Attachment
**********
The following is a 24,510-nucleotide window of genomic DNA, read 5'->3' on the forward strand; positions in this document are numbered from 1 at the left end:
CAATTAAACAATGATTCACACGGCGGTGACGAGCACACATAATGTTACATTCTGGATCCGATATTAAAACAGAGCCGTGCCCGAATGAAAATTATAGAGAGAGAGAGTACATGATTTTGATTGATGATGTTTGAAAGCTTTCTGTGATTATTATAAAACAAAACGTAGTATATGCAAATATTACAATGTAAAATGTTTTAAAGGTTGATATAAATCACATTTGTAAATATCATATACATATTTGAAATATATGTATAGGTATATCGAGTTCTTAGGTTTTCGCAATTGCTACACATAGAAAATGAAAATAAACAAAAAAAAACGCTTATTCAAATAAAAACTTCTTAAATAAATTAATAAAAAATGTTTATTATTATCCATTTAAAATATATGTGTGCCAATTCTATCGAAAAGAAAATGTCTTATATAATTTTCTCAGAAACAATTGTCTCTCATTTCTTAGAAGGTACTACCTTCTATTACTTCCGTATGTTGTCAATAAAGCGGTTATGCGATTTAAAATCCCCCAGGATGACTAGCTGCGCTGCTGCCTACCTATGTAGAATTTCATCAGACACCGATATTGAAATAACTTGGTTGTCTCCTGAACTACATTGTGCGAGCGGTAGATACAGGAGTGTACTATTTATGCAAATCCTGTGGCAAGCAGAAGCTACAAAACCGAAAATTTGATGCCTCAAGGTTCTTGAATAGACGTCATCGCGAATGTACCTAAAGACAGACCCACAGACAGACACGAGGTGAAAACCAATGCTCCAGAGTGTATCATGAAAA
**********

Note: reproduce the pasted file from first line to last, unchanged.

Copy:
The following is a 24,510-nucleotide window of genomic DNA, read 5'->3' on the forward strand; positions in this document are numbered from 1 at the left end:
CAATTAAACAATGATTCACACGGCGGTGACGAGCACACATAATGTTACATTCTGGATCCGATATTAAAACAGAGCCGTGCCCGAATGAAAATTATAGAGAGAGAGAGTACATGATTTTGATTGATGATGTTTGAAAGCTTTCTGTGATTATTATAAAACAAAACGTAGTATATGCAAATATTACAATGTAAAATGTTTTAAAGGTTGATATAAATCACATTTGTAAATATCATATACATATTTGAAATATATGTATAGGTATATCGAGTTCTTAGGTTTTCGCAATTGCTACACATAGAAAATGAAAATAAACAAAAAAAAACGCTTATTCAAATAAAAACTTCTTAAATAAATTAATAAAAAATGTTTATTATTATCCATTTAAAATATATGTGTGCCAATTCTATCGAAAAGAAAATGTCTTATATAATTTTCTCAGAAACAATTGTCTCTCATTTCTTAGAAGGTACTACCTTCTATTACTTCCGTATGTTGTCAATAAAGCGGTTATGCGATTTAAAATCCCCCAGGATGACTAGCTGCGCTGCTGCCTACCTATGTAGAATTTCATCAGACACCGATATTGAAATAACTTGGTTGTCTCCTGAACTACATTGTGCGAGCGGTAGATACAGGAGTGTACTATTTATGCAAATCCTGTGGCAAGCAGAAGCTACAAAACCGAAAATTTGATGCCTCAAGGTTCTTGAATAGACGTCATCGCGAATGTACCTAAAGACAGACCCACAGACAGACACGAGGTGAAAACCAATGCTCCAGAGTGTATCATGAAAA